21 Jul 2017
This article first appeared on LinkedIn and is republished here with the author’s permission.
I admit it, several of my friends launder money, and yours do to. The four cases below show just how easy it is for “innocent” people to assist in money laundering.
In my defense, I have always told friends when they are inadvertently assisting money launderers – at least as strongly as you can tell a friend. But their stories show why the war on money laundering is far more nuanced than regulators would have us believe.
The elderly lady
My friend was recently widowed and decided to sell her husband’s Bentley. The first prospective buyer offered her the full asking price which she accepted. He paid cash. She was relieved that the buyer didn’t haggle and all seemed good, then she went to her local bank.
The teller was shocked to see so much cash and asked where the money came from. When my friend explained her bereavement and the car sale the teller helpfully told her the single transaction and cumulative limits to prevent an “investigation”.
It is surprisingly easy to launder dirty money by mistake
Knowing the AML trigger amounts, my friend began slowly paying in the money and even opened an account with another bank, keeping the cash deposits under the limits.
It is very clear to me that my elderly friend was aiding and abetting money laundering but she had no idea until I told her, and even now she can’t comprehend what she did as money laundering. She doesn’t wear dark sunglasses, wear a shiny suit and have a numbered Swiss bank account. In short, she just looks like any other honest elderly person.
A secondary point is that the bank teller shouldn’t have “helped” the customer by telling them the transaction limits for triggering AML investigations.
The private banker
My private banking friend was so proud when he told me how he had helped his firm avoid laundering money for a client. The bank’s client received a transfer of US$ 20m in his account and the compliance department correctly flagged it and enquired as to the source of the funds. So far, so good.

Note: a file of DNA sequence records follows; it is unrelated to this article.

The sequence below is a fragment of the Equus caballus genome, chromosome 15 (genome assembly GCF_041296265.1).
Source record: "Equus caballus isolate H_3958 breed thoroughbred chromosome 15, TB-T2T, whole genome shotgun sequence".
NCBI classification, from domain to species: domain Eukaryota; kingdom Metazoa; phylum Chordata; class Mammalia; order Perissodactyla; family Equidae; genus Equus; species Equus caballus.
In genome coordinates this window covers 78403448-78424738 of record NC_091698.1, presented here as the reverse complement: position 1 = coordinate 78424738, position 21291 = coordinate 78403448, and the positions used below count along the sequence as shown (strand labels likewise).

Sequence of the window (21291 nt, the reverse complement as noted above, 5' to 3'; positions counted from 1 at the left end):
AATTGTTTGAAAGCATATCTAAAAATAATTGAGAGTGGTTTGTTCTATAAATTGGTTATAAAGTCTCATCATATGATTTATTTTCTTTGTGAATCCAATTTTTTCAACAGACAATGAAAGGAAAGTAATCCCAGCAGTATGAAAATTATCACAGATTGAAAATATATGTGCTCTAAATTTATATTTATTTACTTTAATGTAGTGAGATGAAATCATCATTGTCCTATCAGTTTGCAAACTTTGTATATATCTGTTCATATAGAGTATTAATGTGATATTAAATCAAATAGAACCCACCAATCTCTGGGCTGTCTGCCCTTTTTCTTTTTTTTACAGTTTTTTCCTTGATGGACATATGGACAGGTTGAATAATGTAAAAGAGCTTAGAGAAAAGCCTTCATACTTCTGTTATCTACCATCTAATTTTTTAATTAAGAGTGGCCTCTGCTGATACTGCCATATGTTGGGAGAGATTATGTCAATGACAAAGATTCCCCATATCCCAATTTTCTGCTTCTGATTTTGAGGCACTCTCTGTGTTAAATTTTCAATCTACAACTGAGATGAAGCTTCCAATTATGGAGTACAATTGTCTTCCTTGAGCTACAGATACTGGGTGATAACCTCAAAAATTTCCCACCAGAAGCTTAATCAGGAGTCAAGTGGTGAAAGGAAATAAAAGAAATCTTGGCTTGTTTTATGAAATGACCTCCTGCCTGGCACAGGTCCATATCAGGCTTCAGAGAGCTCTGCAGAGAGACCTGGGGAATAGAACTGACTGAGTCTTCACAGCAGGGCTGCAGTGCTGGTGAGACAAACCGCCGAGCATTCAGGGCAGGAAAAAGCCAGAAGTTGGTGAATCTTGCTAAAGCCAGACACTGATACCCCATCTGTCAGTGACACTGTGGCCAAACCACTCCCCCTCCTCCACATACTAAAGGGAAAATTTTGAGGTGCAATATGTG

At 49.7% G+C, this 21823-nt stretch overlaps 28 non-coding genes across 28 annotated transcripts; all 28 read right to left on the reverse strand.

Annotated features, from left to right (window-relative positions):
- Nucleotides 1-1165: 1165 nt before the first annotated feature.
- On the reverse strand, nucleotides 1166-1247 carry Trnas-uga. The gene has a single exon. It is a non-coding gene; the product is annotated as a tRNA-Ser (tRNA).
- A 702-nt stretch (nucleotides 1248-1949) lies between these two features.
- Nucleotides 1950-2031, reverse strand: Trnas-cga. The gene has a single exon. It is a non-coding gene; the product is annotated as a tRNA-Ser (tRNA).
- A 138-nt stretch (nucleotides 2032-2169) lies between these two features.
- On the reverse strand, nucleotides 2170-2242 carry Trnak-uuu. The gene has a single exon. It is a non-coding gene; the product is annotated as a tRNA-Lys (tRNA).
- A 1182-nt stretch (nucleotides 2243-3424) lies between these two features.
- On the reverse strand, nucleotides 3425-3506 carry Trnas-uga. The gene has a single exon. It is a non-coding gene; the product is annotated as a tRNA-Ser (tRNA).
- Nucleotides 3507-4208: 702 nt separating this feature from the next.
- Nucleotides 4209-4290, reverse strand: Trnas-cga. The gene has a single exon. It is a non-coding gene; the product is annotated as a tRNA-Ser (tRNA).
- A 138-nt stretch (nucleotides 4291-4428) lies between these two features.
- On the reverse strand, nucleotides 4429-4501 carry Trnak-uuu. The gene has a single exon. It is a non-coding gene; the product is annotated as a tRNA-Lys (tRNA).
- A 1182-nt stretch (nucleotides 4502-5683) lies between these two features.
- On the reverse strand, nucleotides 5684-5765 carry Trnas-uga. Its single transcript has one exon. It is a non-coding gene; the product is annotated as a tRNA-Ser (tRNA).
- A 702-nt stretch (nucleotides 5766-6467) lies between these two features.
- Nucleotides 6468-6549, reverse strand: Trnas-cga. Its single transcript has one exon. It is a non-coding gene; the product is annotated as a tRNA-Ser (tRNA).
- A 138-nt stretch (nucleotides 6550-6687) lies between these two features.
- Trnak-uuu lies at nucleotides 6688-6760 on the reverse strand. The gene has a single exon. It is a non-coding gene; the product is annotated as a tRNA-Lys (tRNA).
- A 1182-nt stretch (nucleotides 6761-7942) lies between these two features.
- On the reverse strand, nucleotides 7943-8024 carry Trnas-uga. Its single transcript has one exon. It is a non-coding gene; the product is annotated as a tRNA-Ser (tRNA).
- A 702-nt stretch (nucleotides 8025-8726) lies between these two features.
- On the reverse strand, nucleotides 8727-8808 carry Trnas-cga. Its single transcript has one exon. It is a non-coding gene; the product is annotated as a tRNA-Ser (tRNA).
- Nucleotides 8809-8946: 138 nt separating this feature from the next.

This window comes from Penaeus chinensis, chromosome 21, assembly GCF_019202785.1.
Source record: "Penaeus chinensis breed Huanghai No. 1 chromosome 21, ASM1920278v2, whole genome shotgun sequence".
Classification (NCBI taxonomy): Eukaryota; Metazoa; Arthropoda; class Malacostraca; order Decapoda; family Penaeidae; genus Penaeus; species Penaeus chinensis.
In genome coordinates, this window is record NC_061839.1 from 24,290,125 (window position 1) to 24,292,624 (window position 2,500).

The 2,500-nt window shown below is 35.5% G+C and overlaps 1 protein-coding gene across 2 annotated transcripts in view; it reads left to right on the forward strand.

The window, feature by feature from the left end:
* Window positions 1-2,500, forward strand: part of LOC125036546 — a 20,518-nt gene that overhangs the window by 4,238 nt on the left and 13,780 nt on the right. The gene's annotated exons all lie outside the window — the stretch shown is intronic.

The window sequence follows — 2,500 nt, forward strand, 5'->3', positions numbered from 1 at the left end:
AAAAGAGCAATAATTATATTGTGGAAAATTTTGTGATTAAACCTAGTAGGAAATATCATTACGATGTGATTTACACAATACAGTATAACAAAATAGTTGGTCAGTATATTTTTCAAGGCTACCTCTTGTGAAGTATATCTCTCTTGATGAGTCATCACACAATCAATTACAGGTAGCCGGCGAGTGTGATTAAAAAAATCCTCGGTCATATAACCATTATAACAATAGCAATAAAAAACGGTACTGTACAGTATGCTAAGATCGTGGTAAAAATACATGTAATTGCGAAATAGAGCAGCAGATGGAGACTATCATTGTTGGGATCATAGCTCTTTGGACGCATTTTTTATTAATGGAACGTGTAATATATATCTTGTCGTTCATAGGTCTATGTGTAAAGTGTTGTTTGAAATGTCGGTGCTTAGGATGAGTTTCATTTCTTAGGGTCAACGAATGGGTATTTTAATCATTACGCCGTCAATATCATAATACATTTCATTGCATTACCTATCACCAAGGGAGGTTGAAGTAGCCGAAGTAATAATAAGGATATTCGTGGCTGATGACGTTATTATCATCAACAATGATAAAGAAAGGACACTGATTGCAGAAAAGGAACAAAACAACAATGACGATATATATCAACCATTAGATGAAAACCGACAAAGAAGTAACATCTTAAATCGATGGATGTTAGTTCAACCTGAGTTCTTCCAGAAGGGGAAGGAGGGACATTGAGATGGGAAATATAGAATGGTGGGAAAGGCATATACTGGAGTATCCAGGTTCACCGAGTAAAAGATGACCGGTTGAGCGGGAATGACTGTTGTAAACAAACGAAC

The client said they had sold a piece of art. The private bank realised that a US $20m piece of art would be well documented so asked for the sales invoice, purchase invoice, a professional valuation and insurance records. The client responded that the art was around 20 pieces of “low value” which were not individually documented.
Private bankers can misapply AML rules
The bank realised that they were being played for fools and persisted in asking for more details. The client then transferred the money to another private bank.
My private banking buddy and the compliance department were delighted and very proud that they had not accepted the hot money. Kudos to them!
Unfortunately, they had tipped off their client and had failed to freeze the account. They had aided and abetted the client’s money laundering and hadn’t even realised it. The client just found a bank which asked fewer questions and the hot money was successfully integrated into the banking system.